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Large Thermal Energy Storages for District Heating

  • Task 39
  • Currently running
  • Energy storage in energy systems


Different countries have ambitious goals for energy and climate change adaptation and mitigation, aiming for 50 % more efficient energy use and 100 % renewable energy generation. Thermal Energy Storage (TES) is a key enabling technology for a realisation of a carbon neutral energy system. District Heating (DH) is a mature technology for the heating of the built environment, especially in large cities. Large-scale Thermal Energy Storage (LTES) systems are necessary to further decarbonise the DH systems and to enable a more flexible operation. LTES are needed, in order to further reduce the specific costs of the storage technology and to have storage capacities that are better suited to the sizes of larger DH systems. Present experience with TES for integration in DH is in the utilisation of Pit Thermal Energy Storage (PTES) systems up to 200,000 m3 and of Tank Thermal Energy Storages (TTES) systems up to 50,000 m3. Also the subject of this task are the TES technologies Aquifer Thermal Energy Storages (ATES) and Borehole Thermal Energy Storages (BTES).


Large-scale thermal energy storages offer more flexibility in DH Systems (also adding operational flexibility to power plants and industrial processes), they enable a higher share of renewables and waste heat, they can provide peak shaving functionality for electricity grids through Power-to-Heat (P2H) thus enabling sector coupling of the power and heating sector.

The market for large thermal energy storages is growing, with new plants built and planned in Denmark and Germany, mostly PTES with volumes in the range of 400,000 to 500,000 m³ (in Denmark). In order to facilitate and accelerate the market uptake of these large storages, better materials and knowledge is needed to improve the service lifetime of storages, better tools are needed for designing, planning and integrating the storages and more knowledge of the potential and integration possibilities of these storages is needed for decision makers.

Aim and Objectives of this Task

The Task aims at determining the aspects that are important in planning, design, decision-making and realising very large thermal energy storages for integration into district heating systems and for industrial processes, given the boundary conditions for different locations and different system configurations.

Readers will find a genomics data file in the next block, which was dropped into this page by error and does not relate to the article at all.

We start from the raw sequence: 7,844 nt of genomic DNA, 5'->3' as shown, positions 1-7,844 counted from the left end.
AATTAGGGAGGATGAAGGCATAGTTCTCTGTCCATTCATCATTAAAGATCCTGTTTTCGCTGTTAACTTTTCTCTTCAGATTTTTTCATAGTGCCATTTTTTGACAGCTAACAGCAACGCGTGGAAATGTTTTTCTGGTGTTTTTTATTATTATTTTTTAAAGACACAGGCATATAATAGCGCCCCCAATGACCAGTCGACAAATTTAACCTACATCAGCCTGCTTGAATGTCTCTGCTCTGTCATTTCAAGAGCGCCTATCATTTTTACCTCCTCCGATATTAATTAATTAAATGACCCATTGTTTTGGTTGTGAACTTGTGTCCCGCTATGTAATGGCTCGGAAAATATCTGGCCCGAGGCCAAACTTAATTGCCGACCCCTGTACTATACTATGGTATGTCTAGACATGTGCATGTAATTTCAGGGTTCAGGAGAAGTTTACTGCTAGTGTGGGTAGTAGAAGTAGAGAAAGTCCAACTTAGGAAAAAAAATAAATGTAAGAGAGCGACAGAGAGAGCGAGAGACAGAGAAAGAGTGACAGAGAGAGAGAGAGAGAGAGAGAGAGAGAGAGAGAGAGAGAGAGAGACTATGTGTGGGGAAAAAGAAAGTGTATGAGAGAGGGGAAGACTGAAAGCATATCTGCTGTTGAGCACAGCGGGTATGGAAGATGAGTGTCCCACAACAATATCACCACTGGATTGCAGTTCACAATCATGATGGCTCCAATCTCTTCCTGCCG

The key objectives of the Task are:

  • Definition of a number of representative application scenarios, the connected boundary conditions and Key Performance Indicators
  • Improve LTES materials and materials performance measurement methods
  • Prepare guidelines for obtaining proper water quality
  • Compare the performance and accuracy of simulation models for LTES
  • Derive validation tests for LTES simulation models
  • Generate information packages for decision makers and actively disseminate the information

For these purposes, four subtasks work on the content subjects:

  • Subtask A: Application Scenarios, Assessment of Concepts, Integration Aspects
  • Subtask B: Components and Materials Database
  • Subtask C: Round robin simulation
  • Subtask D: Knowledge base for decision makers

Subtask Description

Subtask A: Application Scenarios, Assessment of Concepts, Integration Aspects

..in progress

Subtask B: Components and Materials Database

The goal of Subtask B is to define common test procedures for hygrothermal and mechanical tests for materials, to define the water quality and to create a database for TES materials that go beyond the standard values. The activities are grouped as follows:

  1. Hygrothermal and mechanical tests
  2. Water condition and corrosion protection
  3. Materials Database for LTES

Ongoing work: The activities were structured, and system boundaries were defined. The activities of the subtask will be focus on the PTES and the outputs can be applied for other type of long-term thermal energy storage methods. In the coming Expert Meeting (2 and 3 of Nov. 2021), the specific actions for activities 1 and 2 will be decided. University of Birmingham has already a data base and it is possible that the results of the data obtain in activities 1 and 2 can be stored in the existing data base.  

Subtask C: Round robin simulation

..in progress

Subtask D: Knowledge base for decision makers

..in progress

Task manager(s)

  • Dr. Wim van Helden
  • AEE INTEC, Austria


For requests and information about Task 39, please use the contactform below.

    Subtask leaders

    • Prof. Bijan Adl-Zarrabi
    • Chalmers Uiversity of Technology, Sweden
    • Geoffroy Gauthier
    • PlanEnergi, Denmark
    • Pierre Delmas
    • newHeat, France
    • Thomas Schmidt
    • Solites, Germany


    • Alexis Gonnelle
    • newHeat, France
    • Alireza Afshari
    • Aalborg University Copenhagen, Denmark
    • Dragisa Pantelic
    • Austrian Institute of Technology, Austria
    • Etienne Letournel
    • newHeat, France
    • Giacomo Pierucci
    • CREAR , Italy
    • Hendrik Wetzel
    • PlanEnergi, Denmark
    • Ioannis Sifnaios
    • Technical University of Denmark (DTU), Denmark
    • Joris Zimmermann
    • SIZ energieplus, Germany
    • Leonardo Nibbi
    • CREAR , Italy
    • Lucio Mesquita
    • NRCan, Canada
    • Maria Moser
    • SOLID Solar Energy Systems, Austria
    • Michael Reisenbichler
    • AEE INTEC, Austria
    • Morten Bobach
    • Aalborg CSP, Denmark
    • Muthalagappan Narayanan
    • Technische Hochschule Ulm, Germany
    • Samuel Knabl
    • AEE INTEC, Austria
    • Thomas Labda
    • Solmax Geosynthetics GmbH, Germany
    • Thomas Riegler
    • AEE INTEC, Austria
    • Wiet Mazairac
    • Ecovat, Netherlands
    • Yulong Ding
    • University of Birmingham, United Kingdom
    • Zeki Yılmazoğlu
    • TTMD / Gazi university, Turkey